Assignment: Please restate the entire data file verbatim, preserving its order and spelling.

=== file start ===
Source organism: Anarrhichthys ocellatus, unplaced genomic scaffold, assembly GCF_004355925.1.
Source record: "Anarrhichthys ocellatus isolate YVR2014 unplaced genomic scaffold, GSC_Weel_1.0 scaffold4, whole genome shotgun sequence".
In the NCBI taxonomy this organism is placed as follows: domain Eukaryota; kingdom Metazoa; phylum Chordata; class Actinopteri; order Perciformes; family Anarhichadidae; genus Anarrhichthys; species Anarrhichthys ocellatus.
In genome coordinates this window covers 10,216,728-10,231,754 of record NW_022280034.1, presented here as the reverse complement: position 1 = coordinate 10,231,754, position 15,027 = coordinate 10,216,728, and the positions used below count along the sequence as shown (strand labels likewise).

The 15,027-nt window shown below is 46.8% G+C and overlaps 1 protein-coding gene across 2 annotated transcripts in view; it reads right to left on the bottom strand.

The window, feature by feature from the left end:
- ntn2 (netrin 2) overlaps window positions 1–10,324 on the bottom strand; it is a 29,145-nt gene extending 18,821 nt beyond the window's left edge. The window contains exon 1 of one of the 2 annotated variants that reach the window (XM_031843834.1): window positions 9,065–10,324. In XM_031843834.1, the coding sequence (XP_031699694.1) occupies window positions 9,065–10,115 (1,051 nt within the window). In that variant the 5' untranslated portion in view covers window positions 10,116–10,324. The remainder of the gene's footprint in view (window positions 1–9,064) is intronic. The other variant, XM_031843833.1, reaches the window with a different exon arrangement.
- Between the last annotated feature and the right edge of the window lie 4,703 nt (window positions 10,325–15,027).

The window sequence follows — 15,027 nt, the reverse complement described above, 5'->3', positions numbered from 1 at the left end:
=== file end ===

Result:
Source organism: Anarrhichthys ocellatus, unplaced genomic scaffold, assembly GCF_004355925.1.
Source record: "Anarrhichthys ocellatus isolate YVR2014 unplaced genomic scaffold, GSC_Weel_1.0 scaffold4, whole genome shotgun sequence".
In the NCBI taxonomy this organism is placed as follows: domain Eukaryota; kingdom Metazoa; phylum Chordata; class Actinopteri; order Perciformes; family Anarhichadidae; genus Anarrhichthys; species Anarrhichthys ocellatus.
In genome coordinates this window covers 10,216,728-10,231,754 of record NW_022280034.1, presented here as the reverse complement: position 1 = coordinate 10,231,754, position 15,027 = coordinate 10,216,728, and the positions used below count along the sequence as shown (strand labels likewise).

The 15,027-nt window shown below is 46.8% G+C and overlaps 1 protein-coding gene across 2 annotated transcripts in view; it reads right to left on the bottom strand.

The window, feature by feature from the left end:
- ntn2 (netrin 2) overlaps window positions 1–10,324 on the bottom strand; it is a 29,145-nt gene extending 18,821 nt beyond the window's left edge. The window contains exon 1 of one of the 2 annotated variants that reach the window (XM_031843834.1): window positions 9,065–10,324. In XM_031843834.1, the coding sequence (XP_031699694.1) occupies window positions 9,065–10,115 (1,051 nt within the window). In that variant the 5' untranslated portion in view covers window positions 10,116–10,324. The remainder of the gene's footprint in view (window positions 1–9,064) is intronic. The other variant, XM_031843833.1, reaches the window with a different exon arrangement.
- Between the last annotated feature and the right edge of the window lie 4,703 nt (window positions 10,325–15,027).

The window sequence follows — 15,027 nt, the reverse complement described above, 5'->3', positions numbered from 1 at the left end: